Conclusions
Homeless people are very vulnerable (13) and are at one of the lowest points of their life where they simply cannot cope. One reason for this may be because they themselves have insufficient resource to cope with the stresses and demands of daily living. In other cases it is because of mental illness, family circumstance, alcohol or other addictions. They generally feel ignored by people e.g. they appear invisible in the street with people just walking past them. They need support through this challenging time of their lives but equally they may not be very trusting and can initially be defensive and refuse help when offered.

Homeless people face barriers to accessing health care but are more in need of eye care than the general population. There are lots of practitioners in the UK who have the necessary empathy and are keen to provide eye care services to this vulnerable group but the financial system and structure is currently not in place to make this possible. Access to eyecare services would detect avoidable sight loss and help people to maintain their ocular health.

There is a need for a national approach to the eye needs of homeless people through creation of new health care pathways, including referral to hospitals as necessary, as the current system is not working and charity provides limited provision. This would require changes to GOS regulations.

Further reading:

1. Physical diseases among homeless people: gender differences and comparisons with the general population. National Centre for Biotechnology Information 2009

2. Hidden Needs – Identifying Key Vulnerable Groups in Data Collections: Vulnerable Migrants, Gipsies and Travellers, Homeless People and Sex Workers. Peter J Aspinall, Centre for Health Services Studies, University of Kent 2014 Inclusion Health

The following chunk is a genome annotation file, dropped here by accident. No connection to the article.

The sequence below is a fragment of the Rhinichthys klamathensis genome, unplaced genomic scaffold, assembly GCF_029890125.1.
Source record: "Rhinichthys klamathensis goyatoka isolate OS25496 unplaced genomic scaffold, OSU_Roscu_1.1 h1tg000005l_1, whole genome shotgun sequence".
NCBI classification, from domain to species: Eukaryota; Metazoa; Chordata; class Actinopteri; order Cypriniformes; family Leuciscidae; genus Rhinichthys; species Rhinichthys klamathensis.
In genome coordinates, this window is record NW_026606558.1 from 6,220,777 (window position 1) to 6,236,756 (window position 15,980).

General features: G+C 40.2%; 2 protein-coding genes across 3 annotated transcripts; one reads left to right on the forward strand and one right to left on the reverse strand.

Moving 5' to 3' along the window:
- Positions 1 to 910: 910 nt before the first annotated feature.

3. Promoting the health of homeless people. Setting a research agenda. Health Education Authority 1999

4. Homelessness kills: An analysis of the mortality of homeless people in early twenty-first century England. Crisis 2012

5. Longevity science advisory panel. Life expectancy: Past and future variations by gender in England & Wales. LAP paper 2. Longevity Panel 2012

6. Home is where the heart is. Homelessness and rebuilding relationships. St Mungo’s and Relate 2007

7. Homelessness Code of Guidance for Local Authorities – Department of Health Department for Communities and Local Government 2006

8. Department for communities and local government. Statutory Homelessness: January to March 2013 and 2012/13, England. Department for Communities and Local Government 2013

9. Rough Sleeping Statistics England – Autumn 2013 Official Statistics. Department for Communities and Local Government 2014

10. Street to home bulletin 2012/13. Combined Homelessness and Information Network (CHAIN) 2013

11. Gelberg L, Andersen RM, Leake BD. (2000) Healthcare Access and Utilization. The Behavioral Model for Vulnerable Populations: Application to Medical Care Use and Outcomes for Homeless People Health Service Research 34, 1273-1302. National Centre for Biotechnology Information 2000

12. Shahid K, Kolomeyer AM, Nayak NV, Salameh N, Pelaez G, Khouri AS, Eck TT, Szirth B. (2012) Ocular telehealth screenings in an urban community. Telemed J E Health. 18:95-100. National Centre for Biotechnology Information 2012

13. LSE Manheim Centre for Criminology Living in Fear: Violence and Victimisation in the Lives of Single Homeless People Crisis 2004

14. Tobacco Use and Homelessness National Coalition for the Homeless 2009

15. International Classification of Diseases (ICD) World Health Organisation 2010

16. General Ophthalmic Services Contract Association of Optometrists 2008

17. Welfare Benefits and Tax Credits Handbook Child Poverty Action Group 2014